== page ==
Model of the Mangrove Piers 42
Mid-Beach - Design Typologies II. MANGROVE NURSERIES; LAND MOATS; CANALS; EMBANKMENTS; PERMEABLE PLANTERS North-South Application: Collins Ave. - Indian Creek Dr. East-West Application: 41st St. - 28th St. MANGROVE NURSERY
The map below shows the design typologies applied to the area of Mid-Beach and how these designs were distributed specifically to create larger-scale systems focused on eco elements.
Source of Flooding
LAND MOAT EMBANKMENT
The model to the left shows an angled aerial view of all the design typologies I proposed for Mid-Beach.
The second model to the left displays a closer look at the Permeable Planters.
The model below shows the Mangrove Nursuries, Canals, Land Moats, and Embankment and how, jointly, they have the potential to produce a larger anti-flooding design via connectivity. Whereas the Land Moats featured in this model are sparsely distributed, the final design contained Land Moats lining the entire extent of the Embankment. The water edge shown runs parallel to Indian Creek Drive.
The aerial view of the model above shows the extensive application of all the design typologies proposed for MidBeach. The Permeable Planters would follow the full extent of the existing sidewalk down Indian Creek Drive; the Canals and Mangrove Nurseries would run along the other side of Indian Creek Drive to meet with the Land Moat covered Embankment located along the water edge.
The technical section to the right shows the engineering and green elements behind the large design solution I proposed for Mid-Beach along Indian Creek Drive. This design system utilized (as read from left to right in the section) a permeable planter, a set of water canals containing mangrove nursuries, a natural embankment made of land moats, and a shoreline covered in mangroves trees. Model of the Mangrove Nurseries and Canals. 46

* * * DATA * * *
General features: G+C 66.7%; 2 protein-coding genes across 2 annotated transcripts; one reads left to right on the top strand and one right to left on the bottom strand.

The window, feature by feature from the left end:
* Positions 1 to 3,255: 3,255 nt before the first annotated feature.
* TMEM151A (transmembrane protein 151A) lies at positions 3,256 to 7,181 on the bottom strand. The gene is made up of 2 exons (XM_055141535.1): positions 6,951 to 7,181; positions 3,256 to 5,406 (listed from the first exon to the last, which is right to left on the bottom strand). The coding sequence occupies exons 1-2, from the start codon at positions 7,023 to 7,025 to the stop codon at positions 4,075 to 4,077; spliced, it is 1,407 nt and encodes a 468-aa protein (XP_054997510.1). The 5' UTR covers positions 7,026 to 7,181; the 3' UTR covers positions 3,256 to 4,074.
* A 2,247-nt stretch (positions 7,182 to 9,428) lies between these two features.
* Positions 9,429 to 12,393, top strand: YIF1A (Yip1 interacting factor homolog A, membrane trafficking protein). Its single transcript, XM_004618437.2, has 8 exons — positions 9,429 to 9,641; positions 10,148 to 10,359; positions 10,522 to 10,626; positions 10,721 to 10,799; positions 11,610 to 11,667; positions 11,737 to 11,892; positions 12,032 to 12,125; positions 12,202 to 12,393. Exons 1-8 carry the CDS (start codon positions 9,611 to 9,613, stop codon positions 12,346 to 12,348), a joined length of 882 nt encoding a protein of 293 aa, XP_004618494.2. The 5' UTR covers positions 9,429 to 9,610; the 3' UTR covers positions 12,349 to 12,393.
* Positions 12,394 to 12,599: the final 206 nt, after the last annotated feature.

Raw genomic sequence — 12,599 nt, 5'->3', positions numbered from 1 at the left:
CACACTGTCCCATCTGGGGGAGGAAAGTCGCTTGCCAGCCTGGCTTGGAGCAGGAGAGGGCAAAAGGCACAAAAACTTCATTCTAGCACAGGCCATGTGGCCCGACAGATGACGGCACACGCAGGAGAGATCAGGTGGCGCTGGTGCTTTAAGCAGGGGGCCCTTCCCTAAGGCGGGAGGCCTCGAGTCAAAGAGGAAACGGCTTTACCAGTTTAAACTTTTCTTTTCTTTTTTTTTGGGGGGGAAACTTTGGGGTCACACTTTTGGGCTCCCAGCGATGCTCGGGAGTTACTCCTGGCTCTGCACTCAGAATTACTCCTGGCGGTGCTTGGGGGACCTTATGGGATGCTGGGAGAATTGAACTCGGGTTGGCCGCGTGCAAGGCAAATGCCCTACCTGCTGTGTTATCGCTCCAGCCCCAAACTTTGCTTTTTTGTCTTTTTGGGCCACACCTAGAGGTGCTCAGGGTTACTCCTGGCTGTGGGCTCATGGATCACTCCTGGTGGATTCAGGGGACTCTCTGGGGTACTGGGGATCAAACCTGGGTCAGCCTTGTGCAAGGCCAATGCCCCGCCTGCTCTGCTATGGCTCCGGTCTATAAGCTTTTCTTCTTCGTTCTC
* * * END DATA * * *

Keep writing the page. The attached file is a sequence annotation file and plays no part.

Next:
The Ecoscape - Independent Study
Abstract With concepts of the Eco City, a city characterized by an exemplary integration of natural elements, at the forefront of current urban development, the question of how exactly to harmonize the natural and built environments is unavoidable and, in fact, inherent to achieving any form of naturalized city. A major area of conflict between the natural and built environments is the isolation of natural green spaces. Two areas of forest land may have a suburb separating them, while two pocket parks may have a sea of pavement and buildings forming the distance between them. Examples of isolated natural and green spaces abound. Therefore, the need for connectivity is crucial in creating an effective reintroduction of the natural environment into the built environment and in maintaining the biodiversity that depends on consistent, uninterrupted habitat development. Green corridors, as supported and encouraged by this proposal, are key to achieving natural and built environment connectivity.
Aim and Vision Utilizing the green corridor as a cornerstone, this study will take a conceptual urban environment with a surrounding area representative of the natural environment and will propose an intricately designed green corridor treatment aimed toward both wildlife and public benefit. This green corridor treatment will, more specficially, consist of a holistic design composed of two subsystems. The first subsystem will be referred to as the Wildlife Corridor, where the connectivity of one natural space to another will be geared toward enabling habitat growth, sustaining biodiversity, and reinforcing natural mobility without interference from built-environment dangers e.g. highways. The Wildlife Corridor will be applied to the natural area surrounding the conceptual urban environment. The second subsystem will be the Green Roof Corridor, where the presence of naure will be strengthened in the built environment via effective integration - green roofs will be applied to carefully selected buildings within the conceptual urban environment. These green roofs have the potential to generate several benefits, such as cleaning air of carbon dioxide, reducing the Urban Heat Island Effect, and increasing the permeability of surfaces. Together these two subsystems will produce one large, self-sustaining design and approach that will henceforth be termed The Ecoscape. 51